What is a Boom Vang?

M. Walker

A boom vang is a device that is attached to a sailboat’s boom, the horizontal beam that runs along the bottom of the sail. Sometimes referred to as a kicking strap or martingale, the boom vang is usually a strap, but it could also be a metal pole, rope, or pulley system. Its purpose is to pull the boom down and in toward the mast to ensure that the sail is getting a full and proper amount of wind.

A boom vang attaches to a sailboat's horizontal beam, which is the beam that runs along the bottom of a sail.
A boom vang attaches to a sailboat's horizontal beam, which is the beam that runs along the bottom of a sail.

Generally, the structure of the boom vang is arranged so that it connects the bottom portion of the mast to a point on the boom that is about one third of the way out from the mast. The resulting shape is a right triangle, and the vang strap forms the hypotenuse. This configuration allows for the best control of the boom while still optimizing the space in the boat so that the crew can move freely.

The boom vang is typically used when sailing downwind, where the wind is coming from behind the boat. During this situation, the wind will often billow the sail, lifting it slightly upwards with larger gusts of wind. This lifting motion can sometimes create inefficiencies because it causes the sail to luff and lose wind. The main sheet has much less involvement in controlling the boom’s motion when sailing at this angle, reducing its normal stabilizing downward pressure on the boom.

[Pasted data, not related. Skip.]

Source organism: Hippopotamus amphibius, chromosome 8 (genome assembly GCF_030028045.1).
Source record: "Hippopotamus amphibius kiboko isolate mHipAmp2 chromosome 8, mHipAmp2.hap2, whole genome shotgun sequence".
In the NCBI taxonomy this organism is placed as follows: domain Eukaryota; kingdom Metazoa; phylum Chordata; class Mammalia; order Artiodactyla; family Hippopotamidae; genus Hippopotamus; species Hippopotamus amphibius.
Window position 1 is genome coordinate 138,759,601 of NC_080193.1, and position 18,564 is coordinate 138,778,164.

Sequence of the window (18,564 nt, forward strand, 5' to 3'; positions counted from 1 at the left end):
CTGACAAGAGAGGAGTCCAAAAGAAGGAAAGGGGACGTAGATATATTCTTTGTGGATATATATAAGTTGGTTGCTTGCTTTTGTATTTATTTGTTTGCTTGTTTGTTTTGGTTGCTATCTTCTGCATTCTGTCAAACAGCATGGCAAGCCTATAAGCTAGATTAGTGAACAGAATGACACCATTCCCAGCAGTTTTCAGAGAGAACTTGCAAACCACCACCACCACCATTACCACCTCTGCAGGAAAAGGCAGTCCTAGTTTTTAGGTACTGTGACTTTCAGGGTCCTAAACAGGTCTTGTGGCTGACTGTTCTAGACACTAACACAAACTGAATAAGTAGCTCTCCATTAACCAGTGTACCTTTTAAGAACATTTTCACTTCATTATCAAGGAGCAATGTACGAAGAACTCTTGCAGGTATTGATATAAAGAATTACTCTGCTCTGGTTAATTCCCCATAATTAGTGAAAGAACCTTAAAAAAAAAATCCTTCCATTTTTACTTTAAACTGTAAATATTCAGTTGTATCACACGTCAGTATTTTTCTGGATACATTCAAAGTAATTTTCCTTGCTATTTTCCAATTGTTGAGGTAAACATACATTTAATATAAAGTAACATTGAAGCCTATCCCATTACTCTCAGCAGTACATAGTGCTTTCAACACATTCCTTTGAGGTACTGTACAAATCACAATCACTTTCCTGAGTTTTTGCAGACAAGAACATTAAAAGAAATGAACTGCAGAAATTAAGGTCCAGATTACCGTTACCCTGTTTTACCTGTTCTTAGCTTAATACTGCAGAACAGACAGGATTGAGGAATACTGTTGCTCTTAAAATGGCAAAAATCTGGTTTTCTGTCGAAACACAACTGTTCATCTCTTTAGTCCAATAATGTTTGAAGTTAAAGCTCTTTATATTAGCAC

On downward points of sail, which include broad reaches and runs where the wind is at least 45° behind the boat from the centerline, sailors can tighten the sail and boom using the boom vang. This reduces the luffing motions, keeping the boom at a more horizontal angle so that it catches the maximum amount of wind. Sailors occasionally will tighten the boom vang while sailing on a beam reach, where the wind is directly perpendicular to the sail. This practice is usually best if the sailboat lacks a traveler, which is a device that can adjust the sheet’s position along the boom.

When sailing on light wind days, the boom vang should be loosened on downwind points of sail because the wind is less likely to lift the sail upward. The added wind in the sail is usually a greater benefit than the smoother motions of the boom. Similarly, heavy wind days can create extra pressure on the sail, so the vang should be loosened to release the added tension.

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